Dear Self Righteous Nigerian
At what point did we become so comfortable with raising glasses to murder, with saying cheers to the act of one man taking another man’s life? At what point did you decide to mete out judgment because one’s sexuality does not conform to yours?
It amazes me to think you’d heap words of vilification on Boko Haram for their mayhem, yet you rejoice that a man killed his gay son – a 14-year-old boy with his whole life still lying ahead of him.
How much more callous can you get? How totally bereft of humanity can you be?
Hiding under the shadow of the scriptures to better cast damnation on others makes no sense, especially when He who led to the manifestation of your faith was Himself full of love.
Here’s a truth you have been too blinded by your hate to know: Gay people are human beings too. And until we begin to appreciate the beauty of human diversity, we will never truly live. A 14-year-old teenager who reportedly “brought happiness to those he came across” was shot by his own father, and instead of recognizing this horror for what it is, you are in the full regalia of your righteousness toasting the senseless loss of life – why? Because of whom he goes to bed with? That justifies his death, really? How did his sexuality affect your output at work or the probable repentance of your corrupt political figures who siphon your nation’s monies to more personal purposes? Or did the fact that he kissed a boy introduce your country into the chaos that it knows today?
Here we are calling Boko Haram insurgents and terrorists, and without even knowing it, you have become a terrorist cell yourself, with your words and actions that threatening the well being of average Nigerians who simply want to coexist peacefully with you. You ought to be ashamed of yourselves and hide your faces from the reality of light. For if you can find joy in the senseless murder of people who love differently from you, what then do you tell your children and friends when they tell you of their struggles, about bullying, domestic abuse, suicide and killings on our streets? What words of comfort can you genuinely muster for them when you are incapable of such human depth in the face of LGBT murders?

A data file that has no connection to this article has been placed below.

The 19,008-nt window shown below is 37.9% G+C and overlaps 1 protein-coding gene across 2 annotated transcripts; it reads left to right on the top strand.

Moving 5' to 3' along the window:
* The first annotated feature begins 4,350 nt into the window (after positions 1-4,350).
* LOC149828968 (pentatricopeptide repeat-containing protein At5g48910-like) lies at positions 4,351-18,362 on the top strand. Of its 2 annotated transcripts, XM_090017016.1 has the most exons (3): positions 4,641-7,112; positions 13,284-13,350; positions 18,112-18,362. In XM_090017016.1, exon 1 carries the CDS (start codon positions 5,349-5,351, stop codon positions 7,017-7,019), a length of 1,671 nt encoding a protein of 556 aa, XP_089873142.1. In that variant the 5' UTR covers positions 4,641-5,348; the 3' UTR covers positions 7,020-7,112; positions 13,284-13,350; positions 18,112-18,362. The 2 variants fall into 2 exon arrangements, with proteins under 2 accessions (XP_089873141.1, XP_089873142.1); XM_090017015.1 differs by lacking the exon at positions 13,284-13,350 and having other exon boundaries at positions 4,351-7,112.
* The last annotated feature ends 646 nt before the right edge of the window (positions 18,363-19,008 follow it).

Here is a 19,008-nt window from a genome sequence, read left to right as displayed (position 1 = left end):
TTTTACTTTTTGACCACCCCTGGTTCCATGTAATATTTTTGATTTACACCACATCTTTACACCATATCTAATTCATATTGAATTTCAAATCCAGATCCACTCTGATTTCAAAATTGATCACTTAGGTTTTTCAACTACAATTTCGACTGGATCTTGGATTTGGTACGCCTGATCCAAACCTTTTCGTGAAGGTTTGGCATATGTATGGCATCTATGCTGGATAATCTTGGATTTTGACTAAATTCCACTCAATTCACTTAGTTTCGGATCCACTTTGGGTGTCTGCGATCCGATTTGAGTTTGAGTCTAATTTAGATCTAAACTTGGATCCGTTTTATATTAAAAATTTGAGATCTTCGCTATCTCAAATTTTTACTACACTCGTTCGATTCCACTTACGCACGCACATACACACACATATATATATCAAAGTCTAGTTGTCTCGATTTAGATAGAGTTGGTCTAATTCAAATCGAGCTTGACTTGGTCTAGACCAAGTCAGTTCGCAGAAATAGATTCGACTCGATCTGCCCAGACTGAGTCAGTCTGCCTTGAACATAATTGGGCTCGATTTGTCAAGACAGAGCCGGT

How quickly you seem to have forgotten campaigns such as Bring Back Our Girls and Black Lives Matter, movements that decry terror and human rights abuse, movements that seek to bring about the recognition of one’s right to live. You, dear hypocritical Nigerian, of all persons should be able to understand why the right to a good life is important.
A life was lost. Like so many others before Giovanni, a life was lost. A tragedy that needn’t happen has happened. And if you take nothing away from all this, take these words of Ann Marie Buerkle and think on them: “…People matter – whether or not we agree on the issue, people matter.”
Written by Awele